- By sahlhealth
- May 18, 2021
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Agoraphobia (ag-uh-ruh-FOE-be-uh) is a type of anxiety disorder in which you fear and avoid places or situations that might cause you to panic and make you feel trapped, helpless or embarrassed. You fear an actual or anticipated situation, such as using public transportation, being in open or enclosed spaces, standing in line, or being in a crowd.
The anxiety is caused by fear that there’s no easy way to escape or get help if the anxiety intensifies. Most people who have agoraphobia develop it after having one or more panic attacks, causing them to worry about having another attack and avoid the places where it may happen again.
People with agoraphobia often have a hard time feeling safe in any public place, especially where crowds gather. You may feel that you need a companion, such as a relative or friend, to go with you to public places. The fear can be so overwhelming that you may feel unable to leave your home.
Agoraphobia treatment can be challenging because it usually means confronting your fears. But with psychotherapy and medications, you can escape the trap of agoraphobia and live a more enjoyable life.
Typical agoraphobia symptoms include fear of:
- Leaving home alone
- Crowds or waiting in line
- Enclosed spaces, such as movie theaters, elevators or small stores
- Open spaces, such as parking lots, bridges or malls
- Using public transportation, such as a bus, plane or train
These situations cause anxiety because you fear you won't be able to escape or find help if you start to feel panicked or have other disabling or embarrassing symptoms.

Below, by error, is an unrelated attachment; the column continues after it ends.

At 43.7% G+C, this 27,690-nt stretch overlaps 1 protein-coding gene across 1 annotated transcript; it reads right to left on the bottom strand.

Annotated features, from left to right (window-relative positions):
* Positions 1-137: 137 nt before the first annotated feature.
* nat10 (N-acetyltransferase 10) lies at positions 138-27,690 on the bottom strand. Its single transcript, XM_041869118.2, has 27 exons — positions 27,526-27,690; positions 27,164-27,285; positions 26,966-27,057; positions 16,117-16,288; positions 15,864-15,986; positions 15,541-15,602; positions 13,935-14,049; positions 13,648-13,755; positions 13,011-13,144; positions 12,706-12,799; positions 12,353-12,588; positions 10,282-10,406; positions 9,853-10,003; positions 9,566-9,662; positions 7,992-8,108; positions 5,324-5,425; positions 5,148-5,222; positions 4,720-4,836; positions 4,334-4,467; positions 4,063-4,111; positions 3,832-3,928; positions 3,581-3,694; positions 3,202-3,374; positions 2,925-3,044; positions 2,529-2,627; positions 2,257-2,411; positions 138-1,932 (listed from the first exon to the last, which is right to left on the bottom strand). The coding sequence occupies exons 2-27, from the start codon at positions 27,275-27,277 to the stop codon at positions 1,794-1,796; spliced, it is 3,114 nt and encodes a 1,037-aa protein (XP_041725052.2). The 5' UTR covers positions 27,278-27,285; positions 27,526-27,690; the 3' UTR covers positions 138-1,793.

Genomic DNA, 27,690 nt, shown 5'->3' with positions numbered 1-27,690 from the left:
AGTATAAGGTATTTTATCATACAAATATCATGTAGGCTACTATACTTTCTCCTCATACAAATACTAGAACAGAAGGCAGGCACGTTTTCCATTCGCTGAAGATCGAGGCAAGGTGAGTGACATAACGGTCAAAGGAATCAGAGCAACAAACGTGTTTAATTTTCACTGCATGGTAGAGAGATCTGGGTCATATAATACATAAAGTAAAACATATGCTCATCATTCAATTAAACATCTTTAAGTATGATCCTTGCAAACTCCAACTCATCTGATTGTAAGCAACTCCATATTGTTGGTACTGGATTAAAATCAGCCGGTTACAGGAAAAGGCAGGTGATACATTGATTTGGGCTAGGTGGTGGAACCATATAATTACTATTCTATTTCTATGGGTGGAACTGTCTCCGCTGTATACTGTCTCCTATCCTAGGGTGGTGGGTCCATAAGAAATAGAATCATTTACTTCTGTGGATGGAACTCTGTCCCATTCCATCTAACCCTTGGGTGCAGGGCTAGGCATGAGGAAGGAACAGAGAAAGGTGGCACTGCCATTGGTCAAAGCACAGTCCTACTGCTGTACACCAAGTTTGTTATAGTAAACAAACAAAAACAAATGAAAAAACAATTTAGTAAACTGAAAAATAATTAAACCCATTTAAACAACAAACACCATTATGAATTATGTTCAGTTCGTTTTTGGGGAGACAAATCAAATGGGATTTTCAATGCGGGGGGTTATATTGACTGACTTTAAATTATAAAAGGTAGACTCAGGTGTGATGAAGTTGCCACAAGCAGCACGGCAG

- Fear or anxiety almost always results from exposure to the situation
- Your fear or anxiety is out of proportion to the actual danger of the situation
- You avoid the situation, you need a companion to go with you, or you endure the situation but are extremely distressed
- You experience significant distress or problems with social situations, work or other areas in your life because of the fear, anxiety or avoidance
- Your phobia and avoidance usually lasts six months or longer
- Panic disorder and agoraphobia
Some people have a panic disorder in addition to agoraphobia. Panic disorder is a type of anxiety disorder in which you experience sudden attacks of extreme fear that reach a peak within a few minutes and trigger intense physical symptoms (panic attacks). You might think that you're totally losing control, having a heart attack or even dying.
Fear of another panic attack can lead to avoiding similar circumstances or the place where it occurred in an attempt to prevent future panic attacks.